Like many other food suppliers, meat suppliers continue to see a rise in surcharges, along with more stringent regulations. Because of this, they are dealing with many difficult decisions surrounding water and wastewater. On top of the list are wastewater operations and treatment costs, and how to deal with high biochemical oxygen demands (BOD) and fats, oil, and grease (FOG) surcharges from the publicly-owned treatment works (POTW) system. Now, they are also being hit with nutrient surcharges like phosphorus.
All of this is causing meat processing managers to realize it may be worth investing capital into building a wastewater treatment system, or to increase the level of their current pretreatment plan to reduce overall effluent costs.
I recently had the opportunity to present on this topic at the Master Meat Crafter Training Conference. Held at the state-of-the-art Meat Science & Animal Biologics Discovery building on the University of Wisconsin-Madison Campus, the conference included meat suppliers from all over the US and discussed topics such as beef harvesting, meat quality, chilling systems, animal biologics, microbial control and wastewater operations and treatment.
I focused on highlighting when it makes sense for the meat processing facilities to use wastewater pretreatment, direct discharge, or a full waste stream treatment, backing up the discussion with data from past projects. Each treatment option brings a different level of costs, permits, and operational support, so it is important to choose the right solution for the client’s unique situation.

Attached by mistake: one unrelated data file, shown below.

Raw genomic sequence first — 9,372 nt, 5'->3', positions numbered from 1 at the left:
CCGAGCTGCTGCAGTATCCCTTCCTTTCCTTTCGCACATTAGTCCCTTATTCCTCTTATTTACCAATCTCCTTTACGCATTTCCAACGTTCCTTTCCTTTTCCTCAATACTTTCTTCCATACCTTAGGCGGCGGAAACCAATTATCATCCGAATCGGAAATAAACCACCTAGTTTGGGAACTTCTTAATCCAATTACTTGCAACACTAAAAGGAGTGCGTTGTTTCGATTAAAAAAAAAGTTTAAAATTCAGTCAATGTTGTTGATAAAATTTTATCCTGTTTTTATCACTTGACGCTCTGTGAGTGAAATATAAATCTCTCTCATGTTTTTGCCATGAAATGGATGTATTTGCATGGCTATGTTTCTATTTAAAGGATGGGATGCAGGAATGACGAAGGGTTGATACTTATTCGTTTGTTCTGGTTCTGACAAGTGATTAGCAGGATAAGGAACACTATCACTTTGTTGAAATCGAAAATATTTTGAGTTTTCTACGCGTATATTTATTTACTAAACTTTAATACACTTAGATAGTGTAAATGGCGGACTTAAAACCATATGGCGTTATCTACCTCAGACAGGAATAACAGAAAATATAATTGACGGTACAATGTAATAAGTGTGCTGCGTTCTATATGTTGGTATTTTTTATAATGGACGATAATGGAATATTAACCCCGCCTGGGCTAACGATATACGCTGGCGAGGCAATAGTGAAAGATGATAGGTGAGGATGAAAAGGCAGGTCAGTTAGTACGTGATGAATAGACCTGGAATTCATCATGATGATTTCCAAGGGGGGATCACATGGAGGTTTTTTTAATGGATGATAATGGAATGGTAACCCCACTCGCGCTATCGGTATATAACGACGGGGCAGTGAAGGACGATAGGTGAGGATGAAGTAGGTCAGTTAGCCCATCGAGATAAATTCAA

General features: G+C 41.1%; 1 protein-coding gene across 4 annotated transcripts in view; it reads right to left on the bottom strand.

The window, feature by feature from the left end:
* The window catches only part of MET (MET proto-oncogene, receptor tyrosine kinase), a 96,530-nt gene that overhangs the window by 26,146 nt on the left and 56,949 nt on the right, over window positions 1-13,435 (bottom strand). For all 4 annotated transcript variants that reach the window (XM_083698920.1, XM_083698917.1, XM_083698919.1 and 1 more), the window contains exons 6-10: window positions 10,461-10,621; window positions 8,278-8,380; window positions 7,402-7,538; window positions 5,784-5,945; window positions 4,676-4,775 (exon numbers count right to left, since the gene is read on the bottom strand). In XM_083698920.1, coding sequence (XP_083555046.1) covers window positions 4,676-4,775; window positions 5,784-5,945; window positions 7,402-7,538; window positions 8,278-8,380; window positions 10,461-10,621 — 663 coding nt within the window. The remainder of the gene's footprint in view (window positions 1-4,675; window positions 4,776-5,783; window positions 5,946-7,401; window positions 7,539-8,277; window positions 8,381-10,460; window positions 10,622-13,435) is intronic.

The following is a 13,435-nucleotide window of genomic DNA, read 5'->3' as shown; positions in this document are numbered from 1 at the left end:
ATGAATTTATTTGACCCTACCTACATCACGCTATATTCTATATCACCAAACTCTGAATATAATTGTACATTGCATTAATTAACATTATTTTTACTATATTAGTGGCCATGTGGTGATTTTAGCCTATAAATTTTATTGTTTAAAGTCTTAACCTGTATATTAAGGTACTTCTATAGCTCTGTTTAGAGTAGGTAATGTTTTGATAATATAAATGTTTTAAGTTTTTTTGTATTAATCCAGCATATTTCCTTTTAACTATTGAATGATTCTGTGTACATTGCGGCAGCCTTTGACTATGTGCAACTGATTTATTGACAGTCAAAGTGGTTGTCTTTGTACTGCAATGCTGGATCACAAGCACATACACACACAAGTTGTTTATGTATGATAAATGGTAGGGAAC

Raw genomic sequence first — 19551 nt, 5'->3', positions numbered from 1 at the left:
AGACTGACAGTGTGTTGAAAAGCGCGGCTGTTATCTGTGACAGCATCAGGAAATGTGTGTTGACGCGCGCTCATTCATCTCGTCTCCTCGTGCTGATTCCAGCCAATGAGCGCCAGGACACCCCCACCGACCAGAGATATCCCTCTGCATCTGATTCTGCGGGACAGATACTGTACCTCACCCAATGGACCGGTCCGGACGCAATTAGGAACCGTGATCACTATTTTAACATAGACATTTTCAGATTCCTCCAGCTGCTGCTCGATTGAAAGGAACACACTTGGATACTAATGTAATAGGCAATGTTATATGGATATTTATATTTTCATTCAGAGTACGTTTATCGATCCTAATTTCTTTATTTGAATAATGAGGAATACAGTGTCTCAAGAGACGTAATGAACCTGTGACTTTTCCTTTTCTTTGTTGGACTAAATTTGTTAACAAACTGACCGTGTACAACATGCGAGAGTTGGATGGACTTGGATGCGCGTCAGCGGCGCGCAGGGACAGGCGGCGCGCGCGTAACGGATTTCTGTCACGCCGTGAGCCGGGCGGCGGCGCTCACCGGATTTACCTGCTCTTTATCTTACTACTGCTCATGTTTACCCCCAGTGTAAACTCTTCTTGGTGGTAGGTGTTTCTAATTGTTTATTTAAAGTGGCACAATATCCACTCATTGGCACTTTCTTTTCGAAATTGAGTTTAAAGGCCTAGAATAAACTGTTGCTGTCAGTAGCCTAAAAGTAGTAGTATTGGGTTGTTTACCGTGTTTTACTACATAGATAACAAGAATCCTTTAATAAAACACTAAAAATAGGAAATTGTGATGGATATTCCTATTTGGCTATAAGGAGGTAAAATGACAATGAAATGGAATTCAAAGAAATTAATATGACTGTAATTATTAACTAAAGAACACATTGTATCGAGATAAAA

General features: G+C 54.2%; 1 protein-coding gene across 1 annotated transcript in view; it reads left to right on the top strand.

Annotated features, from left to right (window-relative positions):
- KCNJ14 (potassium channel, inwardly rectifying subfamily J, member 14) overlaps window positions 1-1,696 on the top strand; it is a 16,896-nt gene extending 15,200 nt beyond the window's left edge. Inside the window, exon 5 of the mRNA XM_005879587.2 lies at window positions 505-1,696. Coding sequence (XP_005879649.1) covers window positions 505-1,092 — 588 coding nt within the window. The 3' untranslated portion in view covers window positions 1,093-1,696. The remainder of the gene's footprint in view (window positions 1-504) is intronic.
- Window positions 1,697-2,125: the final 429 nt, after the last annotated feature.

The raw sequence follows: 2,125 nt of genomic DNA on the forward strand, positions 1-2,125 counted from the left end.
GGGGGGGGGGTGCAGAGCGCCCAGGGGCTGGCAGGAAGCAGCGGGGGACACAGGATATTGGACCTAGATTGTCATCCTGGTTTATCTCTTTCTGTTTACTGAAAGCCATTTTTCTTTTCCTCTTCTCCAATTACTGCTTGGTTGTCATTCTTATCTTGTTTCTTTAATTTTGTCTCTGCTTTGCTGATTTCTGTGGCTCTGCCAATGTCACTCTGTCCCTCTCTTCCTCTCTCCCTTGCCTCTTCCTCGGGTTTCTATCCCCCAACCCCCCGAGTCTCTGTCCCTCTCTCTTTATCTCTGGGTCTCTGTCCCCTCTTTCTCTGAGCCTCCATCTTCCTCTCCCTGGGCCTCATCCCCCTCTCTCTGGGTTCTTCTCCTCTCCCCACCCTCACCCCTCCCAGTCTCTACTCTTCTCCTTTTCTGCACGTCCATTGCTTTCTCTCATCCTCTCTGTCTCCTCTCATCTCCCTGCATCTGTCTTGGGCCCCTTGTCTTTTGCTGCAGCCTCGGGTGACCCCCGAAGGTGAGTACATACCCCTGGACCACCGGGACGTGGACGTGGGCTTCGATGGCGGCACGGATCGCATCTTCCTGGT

When it comes to treating I discussed membrane bioreactors (MBRs) and membrane moving bed bioreactors (MBBRs), along with many other biological treatment systems. Aerobic and Anaerobic systems continue to be the best options for this type of waste stream. MBRs and MBBRs have become increasingly popular because of their smaller footprint and their ability to remove high levels of biochemical oxygen demands (BOD) and total suspended solids (TSS). A membrane bioreactor is essentially a version of a conventional activated sludge process, except they incorporate a reactor that has media within the aeration step. Anaerobic biological systems have come a long way in the past ten years. Anaerobic treatment can also provide an option of utilizing biogas for energy production, which is beneficial from a sustainability standpoint. It is important to investigate the wastewater analysis to provide meat producers with the best treatment option.
As we have mentioned before, a good place to start for meat processors, or any food supplier for that matter, is to bring in the experts. Get a competent water/wastewater treatment specialist and engineer to do an evaluation of their water and wastewater system and processing facility. They can then provide recommendations for a treatment plan.